After leaving Andrew Haydon Park I headed over to the Old Quarry Trail to look for woodland species. I didn’t see any unusual birds, but as I walked through some sunny patches in the woods I began to notice several tiny spreadwing damselflies fluttering about the vegetation. As I wasn’t expecting to find any interesting odonates, I had left my net in the car. The further I walked, however, the more I saw and so I stopped to photograph them and identify them as best I could without a net. Most seemed to be Spotted Spreadwings, but there were a few Northern/Sweetflag Spreadwings among them, too. Without being able to examine them closely I couldn’t be certain which species they were.
This Spotted Spreadwing was the first one that caught my attention, so I spent some time following her and trying to get a photo that showed the identifying spots on the underside of the thorax. It’s hard to do when they perch so close to the ground, but in the absence of the spots they can be identified by their blue eyes and very dark colouration above.
This male is too pale to be a Spotted Spreadwing. I could tell from the claspers that it was either a Northern or Sweetflag Spreadwing, but couldn’t narrow it down without being able to see a magnified view of the claspers.
A little further along I came across an open area where I found an even larger number of spreadwings. There were more Northern/Sweetflag Spreadwings, and although an attempt to catch one with my hand failed, I was able to get close enough to another male in order to conclude they were probably Sweetflag Spreadwings. A few Slender Spreadwings were in the same area, as was a lovely female Emerald Spreadwing. I hadn’t been expecting to see this ode at all, as I usually see them in June or July. However, the 2008 odonate checklist does indicate these lovely metallic green spreadwings do fly from mid-June to mid-August!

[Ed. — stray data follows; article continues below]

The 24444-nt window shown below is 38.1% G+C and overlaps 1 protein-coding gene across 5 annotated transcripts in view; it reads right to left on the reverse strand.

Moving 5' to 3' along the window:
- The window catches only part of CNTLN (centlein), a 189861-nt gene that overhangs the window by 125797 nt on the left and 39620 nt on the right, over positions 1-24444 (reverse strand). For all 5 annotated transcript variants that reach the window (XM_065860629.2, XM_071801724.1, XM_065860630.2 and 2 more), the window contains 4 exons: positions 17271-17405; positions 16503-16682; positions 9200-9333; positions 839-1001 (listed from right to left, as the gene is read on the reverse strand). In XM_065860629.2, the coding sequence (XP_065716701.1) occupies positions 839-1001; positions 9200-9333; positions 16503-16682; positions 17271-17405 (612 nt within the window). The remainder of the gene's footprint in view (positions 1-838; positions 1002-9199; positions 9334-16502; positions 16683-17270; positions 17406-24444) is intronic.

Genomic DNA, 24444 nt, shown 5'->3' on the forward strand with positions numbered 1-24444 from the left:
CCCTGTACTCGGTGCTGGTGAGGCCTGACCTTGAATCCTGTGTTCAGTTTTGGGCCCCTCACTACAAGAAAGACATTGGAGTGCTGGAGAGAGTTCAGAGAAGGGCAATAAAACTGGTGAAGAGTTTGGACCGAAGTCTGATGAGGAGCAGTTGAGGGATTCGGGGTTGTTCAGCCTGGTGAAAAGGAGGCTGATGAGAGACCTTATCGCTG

Here is another Spotted Spreadwing, this one a male. What’s interesting about these four spreadwing images is that the females have noticeably thicker abdomens.
While I was watching the spreadwings a brownish butterfly flew by. Fortunately I was able to see where it landed, and I was happy to discover a Compton Tortoiseshell sitting upside down on the trunk of a shrub! This isn’t the best photo, as the butterfly was resting in the shade quite a distance away from me, and the butterfly wouldn’t let me get any closer. It flew off and then landed on the trunk again, perhaps drawn to a sticky well of sap. This is the first Compton Tortoiseshell I’ve seen in a long time.
I left the clearing when the tortoiseshell flew off and started making my way to the parking lot. I didn’t expect to see any more interesting odonates, but then I came across three or four large dragons flying speedily up and down the second boardwalk. A couple of them were darners, but at least one looked like an emerald – a BIG emerald. I was intrigued enough to quickly finish the trail and retrieve my net from the car. When I returned, the dragonflies were still patrolling the area. I ignored the darners while I waited for the emerald to past zoom past me at just the right time. With a swish and a quick flick of the wrist I caught him and carefully brought him out to see what he looked like.
It was another Williamson’s Emerald, making this the third trail this summer where I’ve seen this species! Have they always been so common in Stony Swamp? Or has their population really expanded this year to the point I’m now seeing them on most trails? At least one other large emerald flew by while I was examining the Williamson’s Emerald, so there was definitely more than one around.
After releasing the Williamson’s Emerald I turned my attention to the darners. The first one I caught turned out to be a Canada Darner.
It had an unusually “dirty” face, making me think it might be something else. However, the thoracic stripes confirmed its identity as a Canada Darner.
The second darner I caught was a Lance-tipped Darner. It, too, had a dirty face. You can see the difference in the the shape of the thoracic stripes in these images, which is the easiest way to differentiate between these two large dragonflies.
An Ebony Jewelwing was fluttering among the vegetation beyond the end of the boardwalk – this was another ode I wasn’t expecting to find here, as they prefer shady woodland streams, and I wasn’t aware of any in the area. It landed briefly, but flew off before I could get a decent shot.
I hadn’t realized that the Old Quarry Trail could be such an interesting place to go dragon-hunting in early August. I will definitely have to spend more time here next summer – and remember to bring my net!